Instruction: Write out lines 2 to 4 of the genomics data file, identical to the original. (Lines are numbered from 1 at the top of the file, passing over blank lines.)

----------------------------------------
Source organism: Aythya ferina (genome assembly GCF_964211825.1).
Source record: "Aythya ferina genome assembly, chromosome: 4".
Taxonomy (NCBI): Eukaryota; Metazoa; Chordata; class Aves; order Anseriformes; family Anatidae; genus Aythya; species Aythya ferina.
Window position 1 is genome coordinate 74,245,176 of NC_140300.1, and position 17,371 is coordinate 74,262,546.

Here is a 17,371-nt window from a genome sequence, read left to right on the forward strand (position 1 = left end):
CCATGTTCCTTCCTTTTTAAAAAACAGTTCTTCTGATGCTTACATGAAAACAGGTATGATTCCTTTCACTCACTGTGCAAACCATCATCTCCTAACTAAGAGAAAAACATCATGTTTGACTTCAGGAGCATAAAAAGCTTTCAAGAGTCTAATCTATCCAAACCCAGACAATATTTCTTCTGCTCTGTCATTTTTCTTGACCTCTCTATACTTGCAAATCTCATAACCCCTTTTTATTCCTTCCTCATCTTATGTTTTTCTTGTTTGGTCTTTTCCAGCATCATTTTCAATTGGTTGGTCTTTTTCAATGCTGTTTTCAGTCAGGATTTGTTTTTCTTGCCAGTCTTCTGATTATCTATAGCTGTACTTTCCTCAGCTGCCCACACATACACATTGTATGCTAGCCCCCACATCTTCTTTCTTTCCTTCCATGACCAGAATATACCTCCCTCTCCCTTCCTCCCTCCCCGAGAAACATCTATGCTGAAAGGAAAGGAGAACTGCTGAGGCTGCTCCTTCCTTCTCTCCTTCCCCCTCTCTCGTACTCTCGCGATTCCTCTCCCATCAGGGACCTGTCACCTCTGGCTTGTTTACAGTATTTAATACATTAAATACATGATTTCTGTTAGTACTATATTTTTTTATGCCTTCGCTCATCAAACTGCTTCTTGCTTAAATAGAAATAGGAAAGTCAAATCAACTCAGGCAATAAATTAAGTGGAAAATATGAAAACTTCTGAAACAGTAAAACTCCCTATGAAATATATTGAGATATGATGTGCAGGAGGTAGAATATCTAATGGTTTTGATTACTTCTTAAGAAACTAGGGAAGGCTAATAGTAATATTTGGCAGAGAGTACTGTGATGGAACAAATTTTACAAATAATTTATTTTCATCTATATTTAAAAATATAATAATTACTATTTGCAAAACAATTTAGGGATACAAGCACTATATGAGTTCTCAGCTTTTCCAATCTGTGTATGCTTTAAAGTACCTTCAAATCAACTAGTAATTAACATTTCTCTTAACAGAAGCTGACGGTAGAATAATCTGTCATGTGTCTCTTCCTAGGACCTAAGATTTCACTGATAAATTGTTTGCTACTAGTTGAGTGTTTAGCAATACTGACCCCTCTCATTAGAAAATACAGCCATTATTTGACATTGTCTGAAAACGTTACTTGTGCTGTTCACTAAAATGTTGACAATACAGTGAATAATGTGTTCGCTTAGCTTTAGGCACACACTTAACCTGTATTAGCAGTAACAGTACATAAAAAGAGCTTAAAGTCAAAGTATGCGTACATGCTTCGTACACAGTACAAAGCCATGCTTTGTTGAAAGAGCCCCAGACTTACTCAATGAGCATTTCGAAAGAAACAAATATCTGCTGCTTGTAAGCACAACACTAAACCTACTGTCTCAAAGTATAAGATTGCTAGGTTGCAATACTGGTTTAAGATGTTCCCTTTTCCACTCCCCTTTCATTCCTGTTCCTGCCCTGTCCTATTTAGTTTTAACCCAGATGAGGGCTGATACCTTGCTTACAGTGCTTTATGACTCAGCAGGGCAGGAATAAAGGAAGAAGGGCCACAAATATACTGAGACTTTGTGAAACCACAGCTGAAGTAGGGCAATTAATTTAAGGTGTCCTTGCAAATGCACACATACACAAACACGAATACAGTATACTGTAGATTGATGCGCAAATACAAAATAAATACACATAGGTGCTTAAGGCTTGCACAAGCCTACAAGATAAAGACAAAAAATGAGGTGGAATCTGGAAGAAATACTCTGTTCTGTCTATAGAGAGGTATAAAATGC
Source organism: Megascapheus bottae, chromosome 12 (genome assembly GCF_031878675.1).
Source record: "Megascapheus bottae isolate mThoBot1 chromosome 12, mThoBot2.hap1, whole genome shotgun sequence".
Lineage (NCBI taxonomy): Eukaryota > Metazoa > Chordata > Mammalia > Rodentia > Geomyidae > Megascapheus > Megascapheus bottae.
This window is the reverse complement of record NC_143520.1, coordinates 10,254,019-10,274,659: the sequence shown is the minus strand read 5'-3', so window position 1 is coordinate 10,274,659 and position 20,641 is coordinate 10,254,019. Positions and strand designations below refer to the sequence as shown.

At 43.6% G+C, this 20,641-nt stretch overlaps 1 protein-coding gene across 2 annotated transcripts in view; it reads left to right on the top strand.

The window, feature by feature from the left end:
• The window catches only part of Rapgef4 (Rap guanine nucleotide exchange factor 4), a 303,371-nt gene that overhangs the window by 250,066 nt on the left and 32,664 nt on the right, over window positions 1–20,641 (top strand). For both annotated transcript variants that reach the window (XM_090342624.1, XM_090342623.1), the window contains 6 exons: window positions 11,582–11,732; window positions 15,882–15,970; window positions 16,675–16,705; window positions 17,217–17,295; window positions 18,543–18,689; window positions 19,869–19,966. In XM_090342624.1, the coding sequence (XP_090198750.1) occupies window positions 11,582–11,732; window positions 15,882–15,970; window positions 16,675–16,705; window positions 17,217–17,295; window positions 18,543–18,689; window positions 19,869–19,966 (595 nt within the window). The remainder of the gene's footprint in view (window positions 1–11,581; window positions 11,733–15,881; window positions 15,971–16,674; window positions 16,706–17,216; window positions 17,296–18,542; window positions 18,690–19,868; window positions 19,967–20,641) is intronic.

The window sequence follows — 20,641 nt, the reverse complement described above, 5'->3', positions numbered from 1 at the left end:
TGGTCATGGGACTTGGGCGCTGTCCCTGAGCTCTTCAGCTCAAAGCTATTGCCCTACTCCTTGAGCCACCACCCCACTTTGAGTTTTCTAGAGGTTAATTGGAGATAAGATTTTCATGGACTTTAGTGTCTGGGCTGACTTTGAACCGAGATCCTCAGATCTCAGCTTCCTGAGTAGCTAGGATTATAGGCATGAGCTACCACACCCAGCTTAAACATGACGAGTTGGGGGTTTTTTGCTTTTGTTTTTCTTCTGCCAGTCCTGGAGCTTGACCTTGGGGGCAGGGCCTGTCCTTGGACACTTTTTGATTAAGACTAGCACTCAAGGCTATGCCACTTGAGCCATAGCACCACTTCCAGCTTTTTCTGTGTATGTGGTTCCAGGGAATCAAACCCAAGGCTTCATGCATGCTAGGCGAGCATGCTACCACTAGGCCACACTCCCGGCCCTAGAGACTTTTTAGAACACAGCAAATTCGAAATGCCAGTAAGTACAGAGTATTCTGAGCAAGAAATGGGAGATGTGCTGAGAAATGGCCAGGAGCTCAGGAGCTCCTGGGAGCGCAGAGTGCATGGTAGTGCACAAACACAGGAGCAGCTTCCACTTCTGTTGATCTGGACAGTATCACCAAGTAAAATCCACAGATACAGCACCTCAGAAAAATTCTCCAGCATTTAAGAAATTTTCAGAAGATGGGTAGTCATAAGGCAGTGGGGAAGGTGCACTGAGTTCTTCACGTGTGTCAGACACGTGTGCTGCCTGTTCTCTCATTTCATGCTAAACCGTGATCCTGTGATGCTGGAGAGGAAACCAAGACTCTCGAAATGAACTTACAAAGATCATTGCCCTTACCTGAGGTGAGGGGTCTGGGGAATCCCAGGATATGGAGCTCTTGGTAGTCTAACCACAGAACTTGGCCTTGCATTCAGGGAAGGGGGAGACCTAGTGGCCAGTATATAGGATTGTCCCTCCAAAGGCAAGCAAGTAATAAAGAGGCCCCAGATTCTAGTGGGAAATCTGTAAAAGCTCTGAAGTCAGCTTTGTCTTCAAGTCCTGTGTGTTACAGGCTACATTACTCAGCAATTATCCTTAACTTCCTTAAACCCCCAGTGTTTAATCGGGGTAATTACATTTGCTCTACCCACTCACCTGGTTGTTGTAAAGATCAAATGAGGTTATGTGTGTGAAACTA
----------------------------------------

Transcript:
Source record: "Aythya ferina genome assembly, chromosome: 4".
Taxonomy (NCBI): Eukaryota; Metazoa; Chordata; class Aves; order Anseriformes; family Anatidae; genus Aythya; species Aythya ferina.
Window position 1 is genome coordinate 74,245,176 of NC_140300.1, and position 17,371 is coordinate 74,262,546.